Misrepresenting your business to obtain minimum wage exemption could land you in jail, says the South African Payroll Association.
The National Minimum Wage Act came into effect on 1 January 2019. While the Department of Labour has issued exemptions to the Act, it reported that it had only received 26 applications for the exemption.
By the end of January, one employer had been arrested by the South African Police Services for fraud for claiming that it could pay workers R16 an hour.
“The Department of Labour said that it planned to open a case against an employer that misrepresented his company to obtain an exemption from paying the National Minimal Wage. This is a clear and harsh message to companies who want to underpay workers by misrepresenting the profitability and assets of their business,” said Jetro Malapane, executive committee member of the South African Payroll Association.
What are the rules surrounding the Minimum Wage and exemptions?
The National Minimum Wage Act No 9 of 2018, which was signed by president Cyril Ramaphosa, established a new minimum wage of R20.00 per hour for every ordinary hour worked, excluding farm workers, domestic workers and workers employed on an expanded public works program.
If an employer cannot afford to pay the National Minimum Wage, it can apply for an exemption under Section 15 of the National Wage Act.
The requirements to apply for an exemption haven’t been finalised, but it is anticipated that employers will have to submit audited financial statements, written submissions of employees’ reaction to the exemption application, and particulars such as the employer’s SARS number and UIF number, among others details.
“There was only a short time between the signing of the Act and its commencement date, which sent many employers into a tailspin. The Department of Labour is going to make sure that a company that cannot pay minimum wage is truly not in a financial position to pay the minimum wage. It will also make sure the employer’s particulars and the way they treat employees are above board before they consider granting an exemption,” said Malapane.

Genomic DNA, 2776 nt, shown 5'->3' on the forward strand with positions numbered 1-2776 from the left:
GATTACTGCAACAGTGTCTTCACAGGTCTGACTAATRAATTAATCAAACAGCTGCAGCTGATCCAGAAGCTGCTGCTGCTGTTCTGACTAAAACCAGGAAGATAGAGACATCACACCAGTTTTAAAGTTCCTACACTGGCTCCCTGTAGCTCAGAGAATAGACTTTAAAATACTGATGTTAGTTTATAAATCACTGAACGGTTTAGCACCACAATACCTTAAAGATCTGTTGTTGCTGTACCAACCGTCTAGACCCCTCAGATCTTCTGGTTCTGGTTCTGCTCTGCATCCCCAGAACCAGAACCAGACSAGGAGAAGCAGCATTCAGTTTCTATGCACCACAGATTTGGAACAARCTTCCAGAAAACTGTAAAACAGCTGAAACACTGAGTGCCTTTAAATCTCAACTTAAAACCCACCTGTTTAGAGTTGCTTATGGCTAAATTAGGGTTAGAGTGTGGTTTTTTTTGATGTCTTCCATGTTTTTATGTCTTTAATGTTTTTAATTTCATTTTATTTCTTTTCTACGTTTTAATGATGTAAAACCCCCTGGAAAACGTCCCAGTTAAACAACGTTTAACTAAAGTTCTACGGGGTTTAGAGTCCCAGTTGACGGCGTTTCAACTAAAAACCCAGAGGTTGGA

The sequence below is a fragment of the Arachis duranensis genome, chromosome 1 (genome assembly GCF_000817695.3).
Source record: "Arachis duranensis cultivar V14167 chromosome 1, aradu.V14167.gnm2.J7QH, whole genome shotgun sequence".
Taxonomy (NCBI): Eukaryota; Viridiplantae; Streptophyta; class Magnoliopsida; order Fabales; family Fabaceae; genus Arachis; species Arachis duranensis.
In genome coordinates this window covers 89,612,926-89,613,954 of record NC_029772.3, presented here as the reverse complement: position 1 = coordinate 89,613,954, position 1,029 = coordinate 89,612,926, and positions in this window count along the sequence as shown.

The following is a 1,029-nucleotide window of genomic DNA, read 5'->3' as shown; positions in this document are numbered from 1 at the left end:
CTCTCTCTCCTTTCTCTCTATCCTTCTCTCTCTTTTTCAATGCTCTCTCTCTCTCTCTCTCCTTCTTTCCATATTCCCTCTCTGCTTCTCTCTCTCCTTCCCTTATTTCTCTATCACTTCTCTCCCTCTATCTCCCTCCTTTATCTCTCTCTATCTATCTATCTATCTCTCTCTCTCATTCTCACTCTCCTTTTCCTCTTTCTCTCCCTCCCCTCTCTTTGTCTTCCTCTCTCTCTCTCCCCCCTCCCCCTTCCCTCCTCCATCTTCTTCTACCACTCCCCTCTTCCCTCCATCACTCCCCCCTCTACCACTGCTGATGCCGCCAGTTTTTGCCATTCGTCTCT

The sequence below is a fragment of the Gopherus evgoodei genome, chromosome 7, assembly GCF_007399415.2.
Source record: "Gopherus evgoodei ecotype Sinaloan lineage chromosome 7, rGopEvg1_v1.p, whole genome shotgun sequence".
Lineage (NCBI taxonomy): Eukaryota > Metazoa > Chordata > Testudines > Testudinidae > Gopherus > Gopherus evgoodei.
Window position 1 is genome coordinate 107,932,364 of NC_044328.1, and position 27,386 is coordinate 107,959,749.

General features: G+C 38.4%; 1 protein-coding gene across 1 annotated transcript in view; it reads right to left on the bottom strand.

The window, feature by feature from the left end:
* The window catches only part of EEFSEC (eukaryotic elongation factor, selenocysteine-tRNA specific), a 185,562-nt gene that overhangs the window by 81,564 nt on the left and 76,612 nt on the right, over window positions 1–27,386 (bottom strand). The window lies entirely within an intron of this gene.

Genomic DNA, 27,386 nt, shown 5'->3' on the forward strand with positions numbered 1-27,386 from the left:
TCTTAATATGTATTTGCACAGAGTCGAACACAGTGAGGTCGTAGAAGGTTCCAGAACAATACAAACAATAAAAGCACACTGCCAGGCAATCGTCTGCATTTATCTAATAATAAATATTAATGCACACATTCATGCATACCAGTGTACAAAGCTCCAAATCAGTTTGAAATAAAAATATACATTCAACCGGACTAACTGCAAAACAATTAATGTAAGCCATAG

What payroll professionals need to know about the Minimum Wage
While the exemption procedure hasn’t been established, Section 16 of the Act will be dedicated to the Minister of Labour’s regulations on the information an employer must provide for an exemption, the procedure that needs to be followed, the manner of consultation with employees and the period within which an application for the exemption should be made.
According to SEESA, the Department of Labour is in the process of creating an online National Minimum Wage Exemption System that employers can use to apply for an exemption, but the launch of the system is yet to be established. If an employer receives an exemption from minimum wage, it may not exceed a period of one year.
“Payroll professionals should ensure that their clients and employers are aware of the Minimum Wage Act and that employees are being paid accordingly. The Department of Labour’s spokesperson has stated that the Department is intent on naming and shaming employers who are engaging in fraudulent activities by paying below the minimum wage. Claiming that your business has exemption to the minimum wage when it doesn’t is fraud,” Malapane said.